Update on our Activies

We have been concentrating on helping CREst with the Tuesday Club organised by Jill Preston.. This continues to attract up to 150 every Tuesday between 12.00 and 14.00 from 72 different countries.

On the first Tuesday of each month attendance is 200 to 250 when many other services are provided for a Wellbeing day organised by Dr Kate Kenyon and RBKares. These services include Health Checks, Foot Care, Free Clothing, Toiletries, a Barber, Benefits Advice, SIM cards Fuel Vouchers. In August only there will be Face Painting, Bicycle Repairs Ice Cream and a Childrens Dentist.

(There are 37 organisations providing this extra help including Mind of Kingston,The Samaritans, Hey Girls, KVA, Your Healthcare, Spear, KCAH, Kick it, Full Cycle, NHS SW London, Kingston Cycling Campaign, Cambridge Road Estates Community Group, Kingston Adult Education, Kingston Council , Dentoid the Dental Charity and The Brothers Trust.)

Joint AGM with CREst 2024

On February 19th at 14.15 in Queen Mary’s Hall there will be a joint AGM for One Norbiton and CREst,


         1. Apologies and introductions

2. Chairman’s Report for CREst.  Jill

3 Chairman’s Report for One Norbiton. Mike

4 Treasurers Report for CREst. Geraldine

5 Treasurers Report for One Norbiton Geraldine

6 Election of Officers 

7.  Any other business

8.   Date and Time of next meeting? Joint AGM 

Chairman’s Report for One Norbiton 2024

The major upheavals of the Covid epidemic are still being felt and now the regeneration of the Cambridge Estate is now well underway. Our last meeting was held jointly with CREst on 20/7/2023 all officers in both organisations were elected unopposed. Due personal stresses caused by family ill health Mike has been considerably less active in past year. Jill has also had problems losing her mother and having to cope with her father’s deteriorating mental and physical health. Both CREst and One Norbiton have therefore devoted most of their energy on ensuring the CREst’s Tuesday Club continues to function. (Its routine attendance figures are 100 to 150 while attendance on the first Tuesday of each month is 200 to 250.)  60 different nationalities have attended, and 35 different charities and other local organisations have participated.( Also see our article “What have we learnt from our Tuesday Club?”) Dr Kate Kenyan and her group of Kingston Cares have added many new valuable services on the first Tuesday of every month and we have had excellent support from our team of volunteers.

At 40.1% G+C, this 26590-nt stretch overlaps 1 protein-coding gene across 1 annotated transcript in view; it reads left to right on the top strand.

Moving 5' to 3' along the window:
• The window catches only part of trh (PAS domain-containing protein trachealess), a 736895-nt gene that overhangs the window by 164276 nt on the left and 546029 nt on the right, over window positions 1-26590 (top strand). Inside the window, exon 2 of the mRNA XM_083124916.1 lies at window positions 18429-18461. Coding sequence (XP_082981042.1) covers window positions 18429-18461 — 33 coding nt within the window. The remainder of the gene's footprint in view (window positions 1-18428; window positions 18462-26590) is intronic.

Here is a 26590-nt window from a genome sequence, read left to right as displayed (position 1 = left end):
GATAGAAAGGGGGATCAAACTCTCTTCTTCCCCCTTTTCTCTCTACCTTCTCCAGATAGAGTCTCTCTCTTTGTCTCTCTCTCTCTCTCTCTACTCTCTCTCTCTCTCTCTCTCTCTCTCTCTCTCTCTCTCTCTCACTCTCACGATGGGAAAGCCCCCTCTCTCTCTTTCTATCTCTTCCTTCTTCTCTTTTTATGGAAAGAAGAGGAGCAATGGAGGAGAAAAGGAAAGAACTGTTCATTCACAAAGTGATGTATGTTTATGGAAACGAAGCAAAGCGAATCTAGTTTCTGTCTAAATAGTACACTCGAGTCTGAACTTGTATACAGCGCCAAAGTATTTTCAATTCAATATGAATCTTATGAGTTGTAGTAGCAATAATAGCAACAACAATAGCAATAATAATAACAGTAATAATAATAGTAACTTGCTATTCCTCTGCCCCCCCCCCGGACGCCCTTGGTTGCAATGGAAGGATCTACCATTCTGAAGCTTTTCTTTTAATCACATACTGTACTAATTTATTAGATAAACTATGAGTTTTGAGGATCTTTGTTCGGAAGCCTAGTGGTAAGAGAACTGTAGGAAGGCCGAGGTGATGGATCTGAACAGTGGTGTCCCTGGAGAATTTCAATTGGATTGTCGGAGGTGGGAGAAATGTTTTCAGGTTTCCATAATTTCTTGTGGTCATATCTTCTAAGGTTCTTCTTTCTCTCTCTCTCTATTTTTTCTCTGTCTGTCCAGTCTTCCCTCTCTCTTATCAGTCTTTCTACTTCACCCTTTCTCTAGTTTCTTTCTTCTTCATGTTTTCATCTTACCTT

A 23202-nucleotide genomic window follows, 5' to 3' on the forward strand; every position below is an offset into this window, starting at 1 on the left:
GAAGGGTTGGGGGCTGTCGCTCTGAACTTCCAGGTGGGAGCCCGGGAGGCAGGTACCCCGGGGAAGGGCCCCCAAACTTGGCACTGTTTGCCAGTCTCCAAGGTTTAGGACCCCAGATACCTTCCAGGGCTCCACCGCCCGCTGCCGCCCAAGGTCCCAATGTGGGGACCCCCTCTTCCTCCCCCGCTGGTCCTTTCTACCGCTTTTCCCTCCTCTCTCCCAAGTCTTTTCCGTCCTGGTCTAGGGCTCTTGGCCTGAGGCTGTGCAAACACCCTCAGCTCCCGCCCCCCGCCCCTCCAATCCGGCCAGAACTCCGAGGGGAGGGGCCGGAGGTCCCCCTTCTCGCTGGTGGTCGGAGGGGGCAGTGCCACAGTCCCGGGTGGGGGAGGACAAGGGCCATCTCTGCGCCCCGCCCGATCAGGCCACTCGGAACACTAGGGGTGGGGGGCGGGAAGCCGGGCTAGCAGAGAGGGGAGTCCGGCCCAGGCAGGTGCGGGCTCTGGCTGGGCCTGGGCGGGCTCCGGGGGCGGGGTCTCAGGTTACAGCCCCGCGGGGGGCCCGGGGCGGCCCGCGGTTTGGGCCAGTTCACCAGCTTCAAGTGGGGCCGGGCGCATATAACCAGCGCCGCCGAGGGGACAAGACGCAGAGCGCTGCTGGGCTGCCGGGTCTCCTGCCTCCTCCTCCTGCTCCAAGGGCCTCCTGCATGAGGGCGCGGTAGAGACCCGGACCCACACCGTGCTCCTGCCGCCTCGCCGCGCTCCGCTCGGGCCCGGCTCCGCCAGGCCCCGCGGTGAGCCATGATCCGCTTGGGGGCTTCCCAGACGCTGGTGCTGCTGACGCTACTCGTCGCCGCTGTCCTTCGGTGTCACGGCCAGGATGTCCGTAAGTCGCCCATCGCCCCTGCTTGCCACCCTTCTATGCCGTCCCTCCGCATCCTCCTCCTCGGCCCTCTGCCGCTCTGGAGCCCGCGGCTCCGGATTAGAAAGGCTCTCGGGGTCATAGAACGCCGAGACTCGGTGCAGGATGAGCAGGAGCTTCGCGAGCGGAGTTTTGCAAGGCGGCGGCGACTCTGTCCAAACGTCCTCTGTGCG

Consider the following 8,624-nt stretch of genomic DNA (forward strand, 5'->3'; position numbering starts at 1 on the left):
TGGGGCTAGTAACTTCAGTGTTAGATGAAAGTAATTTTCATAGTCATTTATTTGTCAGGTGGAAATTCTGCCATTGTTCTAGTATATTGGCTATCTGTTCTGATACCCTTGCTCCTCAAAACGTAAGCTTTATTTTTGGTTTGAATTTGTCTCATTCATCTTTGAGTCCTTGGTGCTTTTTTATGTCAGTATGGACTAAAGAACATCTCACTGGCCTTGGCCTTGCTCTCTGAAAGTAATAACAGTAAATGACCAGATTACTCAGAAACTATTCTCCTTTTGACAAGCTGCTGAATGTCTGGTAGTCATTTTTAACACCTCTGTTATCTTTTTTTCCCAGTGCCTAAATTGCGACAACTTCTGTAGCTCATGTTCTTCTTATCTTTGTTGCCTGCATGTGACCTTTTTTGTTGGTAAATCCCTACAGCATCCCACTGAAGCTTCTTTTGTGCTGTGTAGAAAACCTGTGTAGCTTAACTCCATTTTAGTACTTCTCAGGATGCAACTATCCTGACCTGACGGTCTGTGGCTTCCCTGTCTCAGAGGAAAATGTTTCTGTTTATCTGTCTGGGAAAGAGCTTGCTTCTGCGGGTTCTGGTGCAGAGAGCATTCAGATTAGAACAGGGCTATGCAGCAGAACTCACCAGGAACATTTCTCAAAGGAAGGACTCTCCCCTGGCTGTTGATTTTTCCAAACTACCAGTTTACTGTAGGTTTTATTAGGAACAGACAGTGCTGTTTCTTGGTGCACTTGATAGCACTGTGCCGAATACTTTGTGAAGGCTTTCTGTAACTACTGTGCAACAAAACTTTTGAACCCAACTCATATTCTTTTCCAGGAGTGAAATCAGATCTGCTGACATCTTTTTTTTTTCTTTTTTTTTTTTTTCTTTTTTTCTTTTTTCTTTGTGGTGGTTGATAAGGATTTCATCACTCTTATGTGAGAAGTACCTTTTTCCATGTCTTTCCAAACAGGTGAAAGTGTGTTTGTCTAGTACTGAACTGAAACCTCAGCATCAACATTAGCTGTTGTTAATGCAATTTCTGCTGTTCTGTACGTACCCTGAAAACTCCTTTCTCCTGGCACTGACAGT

Our Treasurer Geraldine has continued to give invaluable support to both groups and She has submitted our financial returns to HMRC and will be reporting on our financial status.

The problems with the Tuesday group getting adequate interim Hall space had resulted in both One Norbiton and CREst resigning from the Community Board last year. However RBK has now agreed that in bad weather the Tuesday Club queue can wait in shelter of the upstairs room in Queen Mary’s Hall.   Therefore, Jill and I have told RBK we will be re-joining the Community Board.

My own proposed retirement and the merger of some of the functions of our two organisations has been deferred as has the proposal to create a role of a non-executive President.

ONE NORBITON ACCOUNTS 2023 As submitted to Companies House


Mike D’Souza & Jill Preston


The Tuesday Club has now become established as a weekly Food Bank and social support event for needy Kingstonians. It started over six years ago as a collaboration between CREst and One Norbiton. These are two centrally funded community groups who share a joint aim of improving the quality of life in Norbiton Ward, where social disadvantage has been, for many years, significantly greater than in the rest of Kingston.

On Tuesday 11th of April 2017 CREst Chair, Jill Preston, decided to replace an under-attended CREst mental Health group with a volunteer-run Club for people with a wide range of needs particularly street drinkers, who RBK had recently banned from the centre of Kingston. Jill’s new club provided a range of informal personal services including advice and social support, music, and games such as Scrabble and Pool. Then building on an initiative by NHS Wellbeing and a local resident, Angel Levick, the club also started cooking hot meals for attendees together with distributing clothing and grocery items. The latter were initially donations from the customers of Sainsbury’s Sury Basin. One Norbiton added their free allotment of RBK Hall time to CREst’s which enable the project to go forward without any rental costs.